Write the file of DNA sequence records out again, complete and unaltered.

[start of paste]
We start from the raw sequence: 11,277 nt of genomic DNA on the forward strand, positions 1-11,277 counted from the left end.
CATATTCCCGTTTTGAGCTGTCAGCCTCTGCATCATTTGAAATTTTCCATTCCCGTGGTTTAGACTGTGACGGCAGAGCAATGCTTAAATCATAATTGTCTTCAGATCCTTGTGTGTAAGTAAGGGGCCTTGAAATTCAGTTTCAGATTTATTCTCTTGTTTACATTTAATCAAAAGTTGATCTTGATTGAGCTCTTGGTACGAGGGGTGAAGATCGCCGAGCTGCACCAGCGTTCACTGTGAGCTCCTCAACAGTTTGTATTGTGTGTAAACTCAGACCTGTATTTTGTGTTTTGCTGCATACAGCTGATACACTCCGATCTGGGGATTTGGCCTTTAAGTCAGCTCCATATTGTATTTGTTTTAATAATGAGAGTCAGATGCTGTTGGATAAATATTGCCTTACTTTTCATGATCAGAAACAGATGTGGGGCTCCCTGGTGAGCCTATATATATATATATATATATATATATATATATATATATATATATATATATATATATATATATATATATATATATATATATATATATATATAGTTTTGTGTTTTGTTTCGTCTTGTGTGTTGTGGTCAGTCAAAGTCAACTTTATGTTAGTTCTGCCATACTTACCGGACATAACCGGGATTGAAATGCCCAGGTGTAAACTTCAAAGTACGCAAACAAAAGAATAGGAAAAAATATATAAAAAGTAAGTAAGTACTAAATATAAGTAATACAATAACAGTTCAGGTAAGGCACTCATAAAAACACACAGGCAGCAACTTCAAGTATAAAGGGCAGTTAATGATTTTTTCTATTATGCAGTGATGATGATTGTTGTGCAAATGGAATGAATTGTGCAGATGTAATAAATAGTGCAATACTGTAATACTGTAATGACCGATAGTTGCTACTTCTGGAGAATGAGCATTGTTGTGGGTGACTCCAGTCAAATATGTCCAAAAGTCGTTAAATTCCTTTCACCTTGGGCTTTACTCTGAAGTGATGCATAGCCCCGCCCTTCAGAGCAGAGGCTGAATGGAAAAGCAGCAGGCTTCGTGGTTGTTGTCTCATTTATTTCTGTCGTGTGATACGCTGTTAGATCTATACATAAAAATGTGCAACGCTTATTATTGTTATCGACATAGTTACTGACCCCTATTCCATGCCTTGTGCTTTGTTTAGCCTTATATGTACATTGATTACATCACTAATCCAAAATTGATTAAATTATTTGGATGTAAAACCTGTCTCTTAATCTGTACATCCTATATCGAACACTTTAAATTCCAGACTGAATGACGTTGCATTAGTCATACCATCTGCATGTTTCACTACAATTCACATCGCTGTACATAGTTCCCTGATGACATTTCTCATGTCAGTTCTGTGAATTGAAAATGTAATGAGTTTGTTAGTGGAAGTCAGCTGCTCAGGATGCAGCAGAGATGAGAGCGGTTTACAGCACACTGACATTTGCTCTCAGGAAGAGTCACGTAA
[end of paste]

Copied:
We start from the raw sequence: 11,277 nt of genomic DNA on the forward strand, positions 1-11,277 counted from the left end.
CATATTCCCGTTTTGAGCTGTCAGCCTCTGCATCATTTGAAATTTTCCATTCCCGTGGTTTAGACTGTGACGGCAGAGCAATGCTTAAATCATAATTGTCTTCAGATCCTTGTGTGTAAGTAAGGGGCCTTGAAATTCAGTTTCAGATTTATTCTCTTGTTTACATTTAATCAAAAGTTGATCTTGATTGAGCTCTTGGTACGAGGGGTGAAGATCGCCGAGCTGCACCAGCGTTCACTGTGAGCTCCTCAACAGTTTGTATTGTGTGTAAACTCAGACCTGTATTTTGTGTTTTGCTGCATACAGCTGATACACTCCGATCTGGGGATTTGGCCTTTAAGTCAGCTCCATATTGTATTTGTTTTAATAATGAGAGTCAGATGCTGTTGGATAAATATTGCCTTACTTTTCATGATCAGAAACAGATGTGGGGCTCCCTGGTGAGCCTATATATATATATATATATATATATATATATATATATATATATATATATATATATATATATATATATATATATATATATATATATATATATAGTTTTGTGTTTTGTTTCGTCTTGTGTGTTGTGGTCAGTCAAAGTCAACTTTATGTTAGTTCTGCCATACTTACCGGACATAACCGGGATTGAAATGCCCAGGTGTAAACTTCAAAGTACGCAAACAAAAGAATAGGAAAAAATATATAAAAAGTAAGTAAGTACTAAATATAAGTAATACAATAACAGTTCAGGTAAGGCACTCATAAAAACACACAGGCAGCAACTTCAAGTATAAAGGGCAGTTAATGATTTTTTCTATTATGCAGTGATGATGATTGTTGTGCAAATGGAATGAATTGTGCAGATGTAATAAATAGTGCAATACTGTAATACTGTAATGACCGATAGTTGCTACTTCTGGAGAATGAGCATTGTTGTGGGTGACTCCAGTCAAATATGTCCAAAAGTCGTTAAATTCCTTTCACCTTGGGCTTTACTCTGAAGTGATGCATAGCCCCGCCCTTCAGAGCAGAGGCTGAATGGAAAAGCAGCAGGCTTCGTGGTTGTTGTCTCATTTATTTCTGTCGTGTGATACGCTGTTAGATCTATACATAAAAATGTGCAACGCTTATTATTGTTATCGACATAGTTACTGACCCCTATTCCATGCCTTGTGCTTTGTTTAGCCTTATATGTACATTGATTACATCACTAATCCAAAATTGATTAAATTATTTGGATGTAAAACCTGTCTCTTAATCTGTACATCCTATATCGAACACTTTAAATTCCAGACTGAATGACGTTGCATTAGTCATACCATCTGCATGTTTCACTACAATTCACATCGCTGTACATAGTTCCCTGATGACATTTCTCATGTCAGTTCTGTGAATTGAAAATGTAATGAGTTTGTTAGTGGAAGTCAGCTGCTCAGGATGCAGCAGAGATGAGAGCGGTTTACAGCACACTGACATTTGCTCTCAGGAAGAGTCACGTAA